One of the things I've been getting asked a lot lately is how do I get so much community support. For my book launch party several hundred people turned out, both for my debut, last year, Crossing Oceans and just recently for my sophomore, Dry as Rain.
I made the newspapers something like half-a-dozen times, was featured on a billboard, a magazine, a radio program and had posters of my mug all over town. We even had real paparazzi there. I know this because they actually wore t-shirts that said "paparazzi" on them. We had two promo videos made, at no cost to me--one was a video spoof of the book, the other street interviews asking folks if they could forgive their spouse if they cheated on them.
How can another author replicate this kind of community backing? Well the short answer is live in a town like Roanoke. I'm very blessed to live somewhere that seems to be stuck in the fifties. Really. We have big tree-lined sidewalks, an old time soda shop, neighbors know each other's names ... we even have a milkman.
So, living in a place with a great atmosphere might not be something you can help. There are other things you can. Have your library system hire a quirky Brit that is passionate about the arts and also a promoter good enough to be managing his own PR company. I'm talking about our hometown celebrity, River Laker. This guy never sleeps. He lives to promote artists. Nice, eh?
I met River through a stalking of sorts. I wrote him. He ignored me. I wrote him again, and again and finally we connected over coffee. Being funny and kind and genuinely concerned with him helped him want to help me. (Read Winning Friends and Influencing People).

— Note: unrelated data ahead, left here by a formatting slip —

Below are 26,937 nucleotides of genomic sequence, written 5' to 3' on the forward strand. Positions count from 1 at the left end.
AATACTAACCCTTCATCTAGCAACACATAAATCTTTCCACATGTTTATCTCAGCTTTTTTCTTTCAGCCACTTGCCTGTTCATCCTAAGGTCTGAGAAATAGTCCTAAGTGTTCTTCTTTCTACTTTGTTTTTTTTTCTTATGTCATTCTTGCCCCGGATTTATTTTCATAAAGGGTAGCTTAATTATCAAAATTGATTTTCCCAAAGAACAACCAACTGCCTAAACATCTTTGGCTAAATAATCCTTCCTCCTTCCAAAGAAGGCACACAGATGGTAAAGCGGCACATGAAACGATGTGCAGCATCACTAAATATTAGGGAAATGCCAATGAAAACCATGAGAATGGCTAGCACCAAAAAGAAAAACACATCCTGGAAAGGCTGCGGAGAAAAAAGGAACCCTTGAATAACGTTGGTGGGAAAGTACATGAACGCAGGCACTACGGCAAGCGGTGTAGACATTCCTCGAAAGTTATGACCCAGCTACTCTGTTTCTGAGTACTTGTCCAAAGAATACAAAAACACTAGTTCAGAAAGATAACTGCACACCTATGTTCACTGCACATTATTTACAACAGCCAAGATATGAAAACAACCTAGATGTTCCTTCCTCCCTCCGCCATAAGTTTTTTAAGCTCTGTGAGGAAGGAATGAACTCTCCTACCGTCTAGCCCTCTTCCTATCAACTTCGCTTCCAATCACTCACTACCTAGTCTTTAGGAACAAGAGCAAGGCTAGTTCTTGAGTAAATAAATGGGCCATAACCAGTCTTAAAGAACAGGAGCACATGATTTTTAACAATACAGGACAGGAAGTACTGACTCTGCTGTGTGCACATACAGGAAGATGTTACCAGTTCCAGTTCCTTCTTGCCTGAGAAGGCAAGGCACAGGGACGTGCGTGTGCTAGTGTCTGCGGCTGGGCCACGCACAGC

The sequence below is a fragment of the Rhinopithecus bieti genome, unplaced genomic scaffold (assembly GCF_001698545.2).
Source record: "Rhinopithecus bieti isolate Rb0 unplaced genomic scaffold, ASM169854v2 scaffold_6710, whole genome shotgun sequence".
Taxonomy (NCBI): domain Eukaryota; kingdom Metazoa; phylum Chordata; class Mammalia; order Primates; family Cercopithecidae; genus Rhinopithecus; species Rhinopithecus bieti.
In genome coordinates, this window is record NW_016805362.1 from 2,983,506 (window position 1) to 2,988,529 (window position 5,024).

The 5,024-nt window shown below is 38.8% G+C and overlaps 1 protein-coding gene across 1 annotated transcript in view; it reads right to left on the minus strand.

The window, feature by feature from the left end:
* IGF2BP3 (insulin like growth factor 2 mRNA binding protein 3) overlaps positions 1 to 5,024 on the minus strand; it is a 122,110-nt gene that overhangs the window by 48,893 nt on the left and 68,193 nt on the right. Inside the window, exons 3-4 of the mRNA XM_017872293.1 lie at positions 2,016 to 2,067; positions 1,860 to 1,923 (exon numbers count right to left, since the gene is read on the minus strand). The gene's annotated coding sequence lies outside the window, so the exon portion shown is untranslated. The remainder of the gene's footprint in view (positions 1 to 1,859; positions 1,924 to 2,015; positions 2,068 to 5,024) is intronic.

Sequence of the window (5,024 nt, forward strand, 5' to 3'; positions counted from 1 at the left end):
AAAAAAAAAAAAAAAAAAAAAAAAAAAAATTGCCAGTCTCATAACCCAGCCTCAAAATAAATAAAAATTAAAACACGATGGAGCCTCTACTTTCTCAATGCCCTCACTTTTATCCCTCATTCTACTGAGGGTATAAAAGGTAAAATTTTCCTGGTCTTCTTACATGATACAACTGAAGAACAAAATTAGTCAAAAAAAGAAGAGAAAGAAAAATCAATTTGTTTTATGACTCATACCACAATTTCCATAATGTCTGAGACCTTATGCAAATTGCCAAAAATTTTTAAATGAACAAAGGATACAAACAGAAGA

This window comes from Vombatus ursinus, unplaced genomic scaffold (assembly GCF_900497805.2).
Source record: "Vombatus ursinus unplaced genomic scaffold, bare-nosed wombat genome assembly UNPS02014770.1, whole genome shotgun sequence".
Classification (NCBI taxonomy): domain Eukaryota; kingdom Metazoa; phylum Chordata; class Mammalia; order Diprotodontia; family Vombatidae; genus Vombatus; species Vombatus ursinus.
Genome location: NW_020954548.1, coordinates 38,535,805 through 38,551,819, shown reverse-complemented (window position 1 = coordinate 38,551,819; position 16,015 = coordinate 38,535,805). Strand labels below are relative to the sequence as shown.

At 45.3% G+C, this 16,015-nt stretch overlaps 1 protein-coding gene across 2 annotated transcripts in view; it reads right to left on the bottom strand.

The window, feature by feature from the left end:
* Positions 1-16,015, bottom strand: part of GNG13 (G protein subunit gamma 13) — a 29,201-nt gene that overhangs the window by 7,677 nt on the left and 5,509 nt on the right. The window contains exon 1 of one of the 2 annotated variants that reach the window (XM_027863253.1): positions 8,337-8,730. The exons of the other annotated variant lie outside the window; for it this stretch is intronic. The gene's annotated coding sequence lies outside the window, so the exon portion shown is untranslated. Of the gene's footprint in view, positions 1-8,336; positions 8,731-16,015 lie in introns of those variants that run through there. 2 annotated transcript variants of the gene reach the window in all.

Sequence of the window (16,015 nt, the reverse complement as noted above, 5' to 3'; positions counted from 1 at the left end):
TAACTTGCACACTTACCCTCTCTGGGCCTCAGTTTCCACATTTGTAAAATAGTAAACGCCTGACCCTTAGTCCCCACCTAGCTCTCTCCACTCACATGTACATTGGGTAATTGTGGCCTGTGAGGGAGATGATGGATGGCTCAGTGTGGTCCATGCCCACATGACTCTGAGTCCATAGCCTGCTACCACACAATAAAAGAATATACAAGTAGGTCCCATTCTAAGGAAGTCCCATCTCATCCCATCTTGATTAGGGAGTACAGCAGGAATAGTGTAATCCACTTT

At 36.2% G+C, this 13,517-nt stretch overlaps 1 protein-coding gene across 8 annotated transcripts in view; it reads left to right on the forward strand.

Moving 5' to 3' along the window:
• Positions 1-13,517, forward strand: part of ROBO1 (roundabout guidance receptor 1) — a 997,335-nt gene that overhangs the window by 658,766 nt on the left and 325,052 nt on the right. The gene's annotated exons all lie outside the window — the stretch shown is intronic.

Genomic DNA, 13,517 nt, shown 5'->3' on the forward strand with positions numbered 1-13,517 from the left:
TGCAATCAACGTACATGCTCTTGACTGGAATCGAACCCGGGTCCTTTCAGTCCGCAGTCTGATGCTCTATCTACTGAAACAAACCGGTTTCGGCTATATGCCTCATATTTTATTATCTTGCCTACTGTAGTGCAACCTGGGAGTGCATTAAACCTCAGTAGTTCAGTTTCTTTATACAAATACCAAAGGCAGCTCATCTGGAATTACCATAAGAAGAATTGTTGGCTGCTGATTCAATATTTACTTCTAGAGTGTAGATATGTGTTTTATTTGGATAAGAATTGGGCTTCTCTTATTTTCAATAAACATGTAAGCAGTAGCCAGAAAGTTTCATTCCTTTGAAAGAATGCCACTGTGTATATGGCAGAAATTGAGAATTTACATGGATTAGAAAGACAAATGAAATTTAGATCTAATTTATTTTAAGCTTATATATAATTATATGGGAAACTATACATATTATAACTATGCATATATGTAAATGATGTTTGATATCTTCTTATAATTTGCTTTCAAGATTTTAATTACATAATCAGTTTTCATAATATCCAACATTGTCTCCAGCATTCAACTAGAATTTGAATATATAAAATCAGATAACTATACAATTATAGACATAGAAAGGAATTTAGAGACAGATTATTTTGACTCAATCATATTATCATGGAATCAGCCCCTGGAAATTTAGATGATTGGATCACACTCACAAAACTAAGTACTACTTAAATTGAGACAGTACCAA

Then we brainstormed ideas and I wasn't shy about things I thought would work. He wanted to do a spoof video, so I wrote a script and enlisted ourselves and friends to help We hired a local book seller to sell the books to help them out. Spreading goodwill with a bookstore is always a smart idea.
Next, I raved about the library and River, to anyone who would listen. I even got him covered in Library Journal last year. That was a pretty big deal for someone who works for a small town library.
Ron Bergeron filmed, and produced the video you see above just to be nice. (Last year he was an actor in the play for Crossing Ocean's debut). I think he did a fantastic job in both cases. All I paid him was a book and some friendship.
Honestly, I think it's all a lot of luck, a lot of really nice people who happen to love to surround a really connected, hard-working and creative man who happens to like me and my work... On your end helping others whenever you can and telling people they've done a good job and you appreciate them is a good idea. And if you happen to have a lot of friends who love you and show up to fill the seats, well, that's about the best you can do.